- the choice principle – this includes a right to opt-out where data is disclosed to third party controllers or is used for a different purpose, as well as a right to opt-in to processing of sensitive personal data;
- the security principle – the requirement here is for “reasonable and appropriate” security measures;
- the data integrity and purpose limitation principle – this includes the concept of data minimisation and data quality, as well as restrictions on secondary processing;
- the access principle – includes the right of subject access (for a non-excessive fee and within a reasonable time), as well as the right of rectification and the right of erasure;
- the accountability for onward transfers principle – includes the requirement to ensure processing takes place on the basis of a contract or (within a corporate group) comparable arrangements; and
- a recourse, enforcement and liability principle – includes a requirement for US companies to have in place robust mechanisms to ensure compliance, and verify compliance (e.g. through independent audit or random checks), as well as recourse for EU data subjects and effective remedies, which may include a right to make complaints through any EU establishment of the US company concerned.
A number of different actors will have a role to play in enforcing the Privacy Shield.
- The independent dispute resolution body must be provided free of charge. It may be located within the EU or US. It must be rigorous and able to ensure compliance, including by ordering reversal or correction of the effects of non-compliance and, depending on the circumstances, the termination of processing and/or deletion of data. It must have the right to publicise findings of non-compliance. The body must publish statistics regarding the services they have provided. The body may alternatively be a self-regulatory body.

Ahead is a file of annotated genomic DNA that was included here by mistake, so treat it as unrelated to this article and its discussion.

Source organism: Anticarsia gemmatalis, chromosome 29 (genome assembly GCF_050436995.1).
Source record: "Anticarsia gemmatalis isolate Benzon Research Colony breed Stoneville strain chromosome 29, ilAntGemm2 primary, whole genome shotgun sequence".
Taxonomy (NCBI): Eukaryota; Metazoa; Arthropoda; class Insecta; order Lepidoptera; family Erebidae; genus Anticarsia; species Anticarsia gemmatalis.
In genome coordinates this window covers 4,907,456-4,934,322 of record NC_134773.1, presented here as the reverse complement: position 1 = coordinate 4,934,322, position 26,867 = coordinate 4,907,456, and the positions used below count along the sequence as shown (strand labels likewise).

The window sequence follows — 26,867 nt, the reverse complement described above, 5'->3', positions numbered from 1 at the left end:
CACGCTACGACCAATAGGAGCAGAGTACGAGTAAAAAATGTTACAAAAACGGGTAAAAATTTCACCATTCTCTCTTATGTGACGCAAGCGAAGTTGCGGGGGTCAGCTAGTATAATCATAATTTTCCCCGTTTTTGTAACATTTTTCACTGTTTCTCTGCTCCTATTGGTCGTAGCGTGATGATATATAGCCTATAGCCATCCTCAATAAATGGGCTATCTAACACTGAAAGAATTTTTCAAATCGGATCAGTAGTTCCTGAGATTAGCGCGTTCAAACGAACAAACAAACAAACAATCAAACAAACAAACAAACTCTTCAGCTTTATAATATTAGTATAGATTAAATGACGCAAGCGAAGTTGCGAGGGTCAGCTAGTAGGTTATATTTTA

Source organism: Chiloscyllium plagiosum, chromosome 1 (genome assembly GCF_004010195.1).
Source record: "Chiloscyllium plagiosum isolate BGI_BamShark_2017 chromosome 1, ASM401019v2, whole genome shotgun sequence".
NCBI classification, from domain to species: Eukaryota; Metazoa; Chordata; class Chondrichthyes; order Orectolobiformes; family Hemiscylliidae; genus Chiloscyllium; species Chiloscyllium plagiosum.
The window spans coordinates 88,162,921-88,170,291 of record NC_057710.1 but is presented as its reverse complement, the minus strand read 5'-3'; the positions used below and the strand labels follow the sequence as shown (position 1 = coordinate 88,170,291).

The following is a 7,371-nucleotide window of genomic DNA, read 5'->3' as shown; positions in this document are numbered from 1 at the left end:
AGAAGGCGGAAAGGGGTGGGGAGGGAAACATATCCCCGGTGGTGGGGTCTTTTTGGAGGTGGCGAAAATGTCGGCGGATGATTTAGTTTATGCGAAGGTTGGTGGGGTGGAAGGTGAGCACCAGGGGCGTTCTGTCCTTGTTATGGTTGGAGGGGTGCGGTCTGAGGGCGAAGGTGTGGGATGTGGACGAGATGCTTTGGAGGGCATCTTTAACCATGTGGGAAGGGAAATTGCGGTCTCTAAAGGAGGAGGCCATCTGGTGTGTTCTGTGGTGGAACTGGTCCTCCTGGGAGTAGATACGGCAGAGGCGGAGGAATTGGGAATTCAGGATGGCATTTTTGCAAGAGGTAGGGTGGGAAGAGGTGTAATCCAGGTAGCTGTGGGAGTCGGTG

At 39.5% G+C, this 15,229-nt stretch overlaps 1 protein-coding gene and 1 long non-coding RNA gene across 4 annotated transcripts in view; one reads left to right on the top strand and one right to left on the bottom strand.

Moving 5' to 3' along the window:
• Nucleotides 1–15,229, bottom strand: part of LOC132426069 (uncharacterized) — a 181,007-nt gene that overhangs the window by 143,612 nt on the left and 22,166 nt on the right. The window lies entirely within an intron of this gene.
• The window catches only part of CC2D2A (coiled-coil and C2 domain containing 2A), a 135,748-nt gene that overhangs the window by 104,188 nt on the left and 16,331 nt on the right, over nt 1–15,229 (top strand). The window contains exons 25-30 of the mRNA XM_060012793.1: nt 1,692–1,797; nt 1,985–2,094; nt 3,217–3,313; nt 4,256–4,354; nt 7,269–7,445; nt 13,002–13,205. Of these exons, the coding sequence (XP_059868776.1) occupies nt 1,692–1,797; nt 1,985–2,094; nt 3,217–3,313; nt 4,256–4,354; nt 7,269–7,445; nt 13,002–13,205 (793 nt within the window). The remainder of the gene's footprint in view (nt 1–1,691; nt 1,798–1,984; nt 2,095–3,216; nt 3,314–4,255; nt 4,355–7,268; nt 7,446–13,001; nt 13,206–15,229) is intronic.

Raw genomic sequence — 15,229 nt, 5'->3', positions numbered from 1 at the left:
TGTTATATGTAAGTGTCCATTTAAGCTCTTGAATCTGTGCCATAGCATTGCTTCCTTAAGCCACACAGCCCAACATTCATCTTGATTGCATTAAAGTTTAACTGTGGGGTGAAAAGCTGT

- The US Department of Commerce has a role to verify compliance with the self-certification framework, conduct compliance reviews of self-certified organisations, and carry out systematic reviews where it receives complaints or where there is evidence of non-compliance. On a “best efforts” basis, the Department of Commerce will also seek to resolve complaints about non-compliance.
- In the EU, national DPAs also have a role, as individuals will be entitled to make complaints about US companies to their national DPA. US companies are required to cooperate if the complaint concerns the processing of HR data or if they have voluntarily submitted to oversight by the DPA.
- The FTC will consider referrals of non-compliance with the Privacy Principles received from independent dispute resolution or self-regulatory bodies, the Department of Commerce and national DPAs, to determine whether unfair or deceptive practices have occurred. The FTC will also provide national DPAs with investigatory assistance.
- The national courts of Member States may consider complaints, if the national DPA has taken no or insufficient action.
- Finally, as a last resort, the data subject may invoke binding arbitration by the “Privacy Shield Panel”. This will consist of a pool of at least 20 arbitrators designated by the Department of Commerce and the Commission. The arbitration will take place in the US (usually in English, but interpreters may be provided if reasonably requested), before one or three arbitrators, according to rules agreed by the Department of Commerce and the Commission. Each party bears their own costs, but a fund will be established to fund legal representation up to a maximum amount. The Privacy Shield Panel will have the power to impose non-monetary remedies in specific cases to remedy non-compliance. It will not have the power to award damages (which will only be available through the courts).
The Judicial Redress Act separately provides individuals with the right to pursue claims in the US courts in relation to infringement of privacy rights in respect of personal data transferred to the US for law enforcement purposes.
On the EU side, the proposal will be subject to review by a committee, together with national data protection authorities (through the A29 Working Party), which will issue an Opinion (we are told by 12/13 April), before a final decision before the College. The Commission also proposes to sign the Umbrella Agreement, following agreement by the Parliament and adoption by the Council. On the US side, preparations will be necessary to put in place the new framework, including monitoring mechanism and the new ombudsman mechanism.